Yesterday I wrote a post titled “From Prospect to Project: The thin line, and why some guys make the show and others don’t.” It looked at the reasons some junior and college hockey studs fall short despite gigantic pre-NHL numbers, and even larger expectations.
One of the things I briefly touched on was the concept of top six/bottom six forwards (top nine/bottom three on some teams), and how some forwards in the AHL are far more talented than those “bottom” line guys, but coaches and GMs prefer to have low-maintenance skaters who work hard, preserve the status quo and keep it simple. It can be frustrating for some, but most have accepted that it’s a reality that as skilled AHL forwards they aren’t trying to crack the big club’s top-12, they’re after the top-six. Really, it can be top-two at your position, if you’re adamant about playing one specifically. (If I can play Don Cherry for a sec, “KIDS, LISTEN UP — Do not pigeon-hole yourself to a particular wing, and learn to play center. You need to be a ‘forward.’”).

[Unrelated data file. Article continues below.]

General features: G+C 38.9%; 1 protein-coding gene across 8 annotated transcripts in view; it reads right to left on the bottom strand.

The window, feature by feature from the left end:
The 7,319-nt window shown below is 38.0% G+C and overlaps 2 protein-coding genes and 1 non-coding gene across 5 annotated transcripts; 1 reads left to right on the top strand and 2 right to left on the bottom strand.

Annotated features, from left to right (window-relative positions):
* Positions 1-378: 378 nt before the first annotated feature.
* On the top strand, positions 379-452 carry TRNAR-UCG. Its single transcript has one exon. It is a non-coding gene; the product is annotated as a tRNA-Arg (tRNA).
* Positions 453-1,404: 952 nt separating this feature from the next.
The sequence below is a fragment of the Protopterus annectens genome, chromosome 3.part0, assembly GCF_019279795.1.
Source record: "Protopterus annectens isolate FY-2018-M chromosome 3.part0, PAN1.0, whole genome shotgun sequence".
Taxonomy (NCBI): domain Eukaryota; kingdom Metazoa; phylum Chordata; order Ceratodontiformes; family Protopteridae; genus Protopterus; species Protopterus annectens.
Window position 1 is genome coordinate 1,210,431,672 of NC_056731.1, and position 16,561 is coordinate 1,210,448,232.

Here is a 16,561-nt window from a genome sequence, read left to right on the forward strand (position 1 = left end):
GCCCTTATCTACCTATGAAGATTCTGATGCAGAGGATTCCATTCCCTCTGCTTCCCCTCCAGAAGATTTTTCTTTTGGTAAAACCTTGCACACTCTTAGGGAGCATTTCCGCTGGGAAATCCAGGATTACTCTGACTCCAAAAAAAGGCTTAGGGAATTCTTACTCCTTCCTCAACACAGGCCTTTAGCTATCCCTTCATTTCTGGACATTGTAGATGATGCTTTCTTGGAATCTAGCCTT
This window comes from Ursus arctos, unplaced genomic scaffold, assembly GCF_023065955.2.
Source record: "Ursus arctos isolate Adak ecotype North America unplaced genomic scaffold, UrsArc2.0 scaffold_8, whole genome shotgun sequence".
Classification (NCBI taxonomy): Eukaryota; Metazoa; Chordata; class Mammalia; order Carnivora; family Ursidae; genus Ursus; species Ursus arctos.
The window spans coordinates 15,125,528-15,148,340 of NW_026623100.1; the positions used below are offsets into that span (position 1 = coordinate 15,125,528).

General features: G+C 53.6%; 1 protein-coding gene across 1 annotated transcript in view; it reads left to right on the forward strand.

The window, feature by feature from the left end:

Kent Wilson of NHL Numbers (great site) and Flames Nation, like myself, studied psychology in University, and has a theory about how we’ve ended up where we’re at, with every team selecting a few lesser talented forwards for “intangible” reasons, or just straight physical play in lieu of skill. It really is incredible some team hasn’t tried to take a different course (top-12, all-skill), given Team Canada’s increased success after throwing away the idea of carrying a true “grind line” (reminder: Rob Zamuner was once on the Canadian Olympic team.)